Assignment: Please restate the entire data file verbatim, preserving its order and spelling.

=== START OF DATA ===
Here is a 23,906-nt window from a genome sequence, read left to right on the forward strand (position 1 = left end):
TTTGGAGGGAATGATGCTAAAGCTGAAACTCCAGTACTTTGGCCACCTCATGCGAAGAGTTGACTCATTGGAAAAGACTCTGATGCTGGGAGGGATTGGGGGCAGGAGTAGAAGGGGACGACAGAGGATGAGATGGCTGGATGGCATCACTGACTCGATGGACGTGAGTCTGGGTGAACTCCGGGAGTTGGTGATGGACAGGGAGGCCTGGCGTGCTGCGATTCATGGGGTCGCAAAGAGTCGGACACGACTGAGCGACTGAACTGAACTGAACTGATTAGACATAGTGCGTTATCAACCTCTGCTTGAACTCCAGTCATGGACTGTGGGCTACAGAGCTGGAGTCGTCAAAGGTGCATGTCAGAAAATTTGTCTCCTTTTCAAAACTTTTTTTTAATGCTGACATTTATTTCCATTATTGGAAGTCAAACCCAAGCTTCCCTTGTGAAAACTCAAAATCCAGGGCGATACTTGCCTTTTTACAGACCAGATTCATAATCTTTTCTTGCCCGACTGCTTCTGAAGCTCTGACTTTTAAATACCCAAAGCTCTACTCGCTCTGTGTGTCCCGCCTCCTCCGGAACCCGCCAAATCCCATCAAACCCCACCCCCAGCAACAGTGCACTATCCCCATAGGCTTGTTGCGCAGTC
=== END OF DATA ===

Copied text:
Here is a 23,906-nt window from a genome sequence, read left to right on the forward strand (position 1 = left end):
TTTGGAGGGAATGATGCTAAAGCTGAAACTCCAGTACTTTGGCCACCTCATGCGAAGAGTTGACTCATTGGAAAAGACTCTGATGCTGGGAGGGATTGGGGGCAGGAGTAGAAGGGGACGACAGAGGATGAGATGGCTGGATGGCATCACTGACTCGATGGACGTGAGTCTGGGTGAACTCCGGGAGTTGGTGATGGACAGGGAGGCCTGGCGTGCTGCGATTCATGGGGTCGCAAAGAGTCGGACACGACTGAGCGACTGAACTGAACTGAACTGATTAGACATAGTGCGTTATCAACCTCTGCTTGAACTCCAGTCATGGACTGTGGGCTACAGAGCTGGAGTCGTCAAAGGTGCATGTCAGAAAATTTGTCTCCTTTTCAAAACTTTTTTTTAATGCTGACATTTATTTCCATTATTGGAAGTCAAACCCAAGCTTCCCTTGTGAAAACTCAAAATCCAGGGCGATACTTGCCTTTTTACAGACCAGATTCATAATCTTTTCTTGCCCGACTGCTTCTGAAGCTCTGACTTTTAAATACCCAAAGCTCTACTCGCTCTGTGTGTCCCGCCTCCTCCGGAACCCGCCAAATCCCATCAAACCCCACCCCCAGCAACAGTGCACTATCCCCATAGGCTTGTTGCGCAGTC